Moving from AI back to biology, how close are we to creating life out of replacement parts? Or nothing at all? Well, we could probably clone a human being any day. This really isn’t the big deal it sounds like: there have been human clones as long as there have been humans: they’re called identical twins. In terms of the ethics, I imagine the worst is that you’d just get some unhealthily grieving people trying to clone their dead Dad, which isn’t a good idea. Clone armies to wage your wars? Well, no, it’s not going to get any faster to grow a human being and raise it to adulthood, and, for the moment, we don’t have those artificial wombs (nor are we likely to, taking an embryo from the moment of conception). You’d probably go for those AI drones instead.

Making a different form of human is another thing entirely. “Designer” babies could happen, and the technology everyone is watching is gene editing via CRISPR/Cas9 systems. Those are getting more refined, but for now people are just trying to fix genetic diseases, which I really don’t see that there can be much argument against, beyond safety aspects. A disease is a disease, no matter the cause. It’s no more ethical to let someone die of cystic fibrosis than TB if you can cure it. And if this genetic change is transmitted through the germ line to the sufferer’s children, well, great, they won’t get CF either. Nobody is allowing “cosmetic” changes now, or, even more controversially, trying to select for “intelligence.” We don’t even know what the genes for intelligence are (we can’t even define intelligence properly, for that matter), but we do know that it is affected by multiple genes, as lot of complex characters are, so something like gene editing, which is working one gene at a time, is not going to be able to make such changes for now. Probably just as well.

There’s a nice little graphic from Science below, summarising the state of our current and future research.

frankenstein
Graphic by Adolfo Arranz, Science magazine

There’s a lot here that I’ve discussed before (always nice to know you’re on the right track) including transplants and prostheses. I will note in passing our own modern day Victor Frankenstein, Sergio Canavero, who intends to perform the first human “head transplant”.  First off, that’s not a head transplant, it’s a whole body transplant, because the person, whose personhood largely resides in the brain, is getting a new body from the neck down. Secondly, there’s a lot of doubt expressed about his capability to do this kind of surgery successfully: think how difficult (if not impossible) it is to restore people who have been paralysed due to spinal injuries. Last but not least: yes, ick. Sometimes the ick factor is worth listening to. This comes out of cruel and unnecessary research and, even if the surgery is successful, the person will have an entirely new body, for which the brain does not have an accurate mental map. People receiving face and hand transplants undergo extensive counselling to deal with the psychological implications of this. A whole body is a major trauma that is asking for suffering at best and psychosis at worst. Sometimes it really is too Frankenstein.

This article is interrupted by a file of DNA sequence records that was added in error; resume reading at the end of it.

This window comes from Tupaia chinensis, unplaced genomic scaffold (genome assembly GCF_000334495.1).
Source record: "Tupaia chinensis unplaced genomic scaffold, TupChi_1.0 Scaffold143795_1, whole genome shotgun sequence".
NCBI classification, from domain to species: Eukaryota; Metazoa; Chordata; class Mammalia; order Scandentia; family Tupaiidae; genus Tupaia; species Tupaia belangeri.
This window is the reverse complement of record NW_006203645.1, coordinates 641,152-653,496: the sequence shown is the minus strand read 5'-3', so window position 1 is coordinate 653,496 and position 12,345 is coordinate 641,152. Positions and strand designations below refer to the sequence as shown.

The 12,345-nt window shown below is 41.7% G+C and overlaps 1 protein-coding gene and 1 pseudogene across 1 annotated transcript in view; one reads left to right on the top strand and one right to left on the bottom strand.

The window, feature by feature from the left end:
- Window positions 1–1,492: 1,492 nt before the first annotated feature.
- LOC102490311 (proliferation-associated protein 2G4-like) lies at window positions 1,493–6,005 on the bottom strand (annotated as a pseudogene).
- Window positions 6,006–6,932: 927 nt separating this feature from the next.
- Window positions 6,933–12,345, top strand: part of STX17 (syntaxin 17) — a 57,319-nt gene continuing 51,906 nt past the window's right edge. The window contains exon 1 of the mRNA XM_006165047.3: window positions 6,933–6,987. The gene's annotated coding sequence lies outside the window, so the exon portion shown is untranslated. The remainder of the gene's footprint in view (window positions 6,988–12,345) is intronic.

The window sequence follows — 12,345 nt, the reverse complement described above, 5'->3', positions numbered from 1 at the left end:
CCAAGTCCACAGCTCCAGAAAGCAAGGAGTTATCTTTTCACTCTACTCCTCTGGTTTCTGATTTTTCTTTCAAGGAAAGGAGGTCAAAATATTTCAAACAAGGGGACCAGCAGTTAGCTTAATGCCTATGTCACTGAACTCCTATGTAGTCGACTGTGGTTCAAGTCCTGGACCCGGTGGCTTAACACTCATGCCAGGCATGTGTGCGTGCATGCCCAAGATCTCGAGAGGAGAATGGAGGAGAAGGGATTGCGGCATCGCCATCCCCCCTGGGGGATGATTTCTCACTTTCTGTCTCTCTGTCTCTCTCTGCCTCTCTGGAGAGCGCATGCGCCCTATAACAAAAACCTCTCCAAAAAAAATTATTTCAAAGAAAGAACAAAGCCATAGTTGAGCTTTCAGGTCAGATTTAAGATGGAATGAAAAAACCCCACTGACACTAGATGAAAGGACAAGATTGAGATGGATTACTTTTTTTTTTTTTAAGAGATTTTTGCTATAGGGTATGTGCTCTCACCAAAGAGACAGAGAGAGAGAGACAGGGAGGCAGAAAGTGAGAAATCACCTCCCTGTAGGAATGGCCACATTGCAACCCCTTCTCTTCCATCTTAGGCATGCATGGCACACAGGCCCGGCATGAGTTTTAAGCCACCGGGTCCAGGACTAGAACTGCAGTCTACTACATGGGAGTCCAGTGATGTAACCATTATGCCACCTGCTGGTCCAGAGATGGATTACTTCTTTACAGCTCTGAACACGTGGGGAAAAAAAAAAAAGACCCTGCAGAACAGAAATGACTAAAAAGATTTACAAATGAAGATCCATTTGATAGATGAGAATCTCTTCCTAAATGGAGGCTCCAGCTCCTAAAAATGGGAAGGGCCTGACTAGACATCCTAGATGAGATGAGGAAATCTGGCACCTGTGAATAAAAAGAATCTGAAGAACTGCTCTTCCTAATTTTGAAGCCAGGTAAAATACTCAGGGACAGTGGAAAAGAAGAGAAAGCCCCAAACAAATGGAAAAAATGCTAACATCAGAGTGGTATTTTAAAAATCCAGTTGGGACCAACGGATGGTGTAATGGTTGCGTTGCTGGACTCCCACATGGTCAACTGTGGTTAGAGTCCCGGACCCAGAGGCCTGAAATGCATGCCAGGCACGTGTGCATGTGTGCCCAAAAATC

More realistically, mechanical hearts will also continue to improve. Lab-grown organs sound Frankenstein-ish; although a long way off still, research into organoids is making this more of a possibility. Importantly, however, these would be grown for your own tissue, and nobody is going to freak out if their liver doesn’t look like the old one. If you can see it, you probably have other more urgent problems. Alternatively, there is also research into using gene editing to alter pig organs so that they can be safely transplanted. That does sound a bit…icky, to be fair, and I feel it may be a stopgap until we can clone our own organs. Having genetic material from another species mixed with ours could have potentially unintended side-effects, although it’s worth noting that our genomes are riddled with DNA from viruses, so it’s not entirely unnatural.

The man in that figure doesn’t look like a monster, just like someone maybe 20 years down the line who’s had a lot of expensive cutting-edge medical treatment. I suspect the most pressing issues raised by these technologies are more social in basis: will these be treatments only for the rich, widening the gulf between humans even further? One final thought: all this technology would vastly extend health and lifespan – but it wouldn’t stop aging itself. That, with all its implications, is another Frankenfuture entirely.

 

References

Graphic from: David Schultz, Science 12 Jan 2018: Vol. 359, Issue 6372, pp. 151 DOI:10.1126/science.359.6372.151

Featured image: Giovanni Aldini, galvanism experimentation, Wellcome collection.

 

 

 

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